With rudimentary tools and minimal labor, the Bec Hellouin farm in French Normandy is a vision of what farming could become — not an advanced, high-tech endeavor, but instead, one that draws on techniques used in the past to feed fast-growing cities before large-scale industrial farming existed.
Just four people — Charles, his wife Perrine and two employed gardeners — work the beds at Bec Hellouin. They work exclusively by hand, yet the farm produces yields that have stunned agricultural researchers. “Critics often say we want to go back to the Stone Age,” says Charles, “but this is about the future.” Indeed, Bec Hellouin seeks to answer one of the most pressing questions facing mankind: How can we feed the world without clearing more forests in an era of climate change?
At least 11 U.S. cities are piloting UBI programs to give some of their residents direct cash payments, no strings attached.
Could Floating Cities Be a Haven as Coastlines Submerge? – Scientific American
By century’s end, tens of millions of U.S. coastal property owners will face a decision embodied in the popular exhortation, “Move it or lose it.”
But there’s an option for people who can’t imagine a home without an ocean view. It’s called “seasteading,” and it could be a 21st-century antidote to the nation’s disappearing shorelines.
“Floating cities” could become climate havens for people whose lives and livelihoods are tethered to the sea or nearby coast, according to the San Francisco-based Seasteading Institute. Read More
Researchers Pull Carbon Out of the Sky And Convert it to Instant Jet Fuel, Reshaping Aviation For Good
A simple, yet world-altering method of sucking CO2 from the air into airplanes where it is converted directly to jet fuel is described in a new paper published in Nature.
With the importance of removing greenhouse gases from the atmosphere at the front and center of so many economic and policy decisions, the invention of an onboard system for carbon-neutral flight would represent a massive step towards addressing the climate crisis.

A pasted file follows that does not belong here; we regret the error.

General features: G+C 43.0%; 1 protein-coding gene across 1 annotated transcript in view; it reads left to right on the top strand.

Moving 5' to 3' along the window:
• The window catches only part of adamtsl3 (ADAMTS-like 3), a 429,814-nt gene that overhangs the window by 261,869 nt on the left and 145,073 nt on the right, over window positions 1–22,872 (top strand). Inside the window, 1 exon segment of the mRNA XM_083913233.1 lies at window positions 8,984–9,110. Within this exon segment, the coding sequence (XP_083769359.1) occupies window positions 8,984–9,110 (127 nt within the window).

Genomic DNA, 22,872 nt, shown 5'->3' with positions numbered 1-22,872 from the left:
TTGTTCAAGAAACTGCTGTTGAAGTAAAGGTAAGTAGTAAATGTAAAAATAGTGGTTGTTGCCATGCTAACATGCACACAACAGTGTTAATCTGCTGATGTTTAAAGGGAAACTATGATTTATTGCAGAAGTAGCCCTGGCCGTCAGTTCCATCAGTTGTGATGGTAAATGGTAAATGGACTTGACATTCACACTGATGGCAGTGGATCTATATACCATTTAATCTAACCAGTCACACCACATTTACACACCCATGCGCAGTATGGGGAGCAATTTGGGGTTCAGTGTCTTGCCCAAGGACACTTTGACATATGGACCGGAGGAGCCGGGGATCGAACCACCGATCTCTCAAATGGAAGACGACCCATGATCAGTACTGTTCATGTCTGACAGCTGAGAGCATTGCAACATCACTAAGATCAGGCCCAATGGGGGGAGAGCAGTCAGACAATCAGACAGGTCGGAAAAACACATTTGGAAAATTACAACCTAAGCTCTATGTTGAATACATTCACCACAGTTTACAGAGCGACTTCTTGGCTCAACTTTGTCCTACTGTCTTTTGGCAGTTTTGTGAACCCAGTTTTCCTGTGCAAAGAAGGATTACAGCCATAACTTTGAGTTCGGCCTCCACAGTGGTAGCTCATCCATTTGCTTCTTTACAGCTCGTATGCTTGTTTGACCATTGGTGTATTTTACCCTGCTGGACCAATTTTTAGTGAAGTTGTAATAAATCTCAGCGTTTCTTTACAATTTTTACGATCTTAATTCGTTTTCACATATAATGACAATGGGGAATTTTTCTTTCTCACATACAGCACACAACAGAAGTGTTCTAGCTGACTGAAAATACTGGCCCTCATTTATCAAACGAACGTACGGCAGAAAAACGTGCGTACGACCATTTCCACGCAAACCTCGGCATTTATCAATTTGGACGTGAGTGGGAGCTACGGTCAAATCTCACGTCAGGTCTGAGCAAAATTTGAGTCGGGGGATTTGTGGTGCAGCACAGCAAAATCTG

Some estimates puts the aviation industry’s primarily-CO2 footprint of global emissions at just under 1 billion metric tons, or around 2.4% of all human activities.
Converting atmospheric CO2 into useable hydrocarbon fuel is difficult, and as until recently, expensive both in terms of capital and electricity. Using a molecule that is fully oxidized and thermodynamically stable, there are few keys that can cheaply or efficiently ‘unlock it’ for reuse.
Some catalysts, compounds that can attract and force a change in molecules, can convert CO2 into hydrocarbon molecules of a desirable configuration for jet fuels, but their use is limited because they are expensive or require huge amounts of electricity. They’re also inconsistent with producing hydrocarbon chains with the number of atoms ideal for aviation fuels.
Julian Assange: Wikileaks founder extradition to US blocked by UK judge
The fact that Wikileaks / Julian Assange published evidence of the US perpetrating war crimes in Irag, i.e. the shooting of civilians in Baghdad from a helicopter gunship , and their treatment of Chelsea Manning compels me to ask why the District Judge Vanessa Baraitser needed an excuse to refuse the US extradition request.
Are no nation-states willing to uphold the international rule of law? Does the US have a get-out-of-jail card?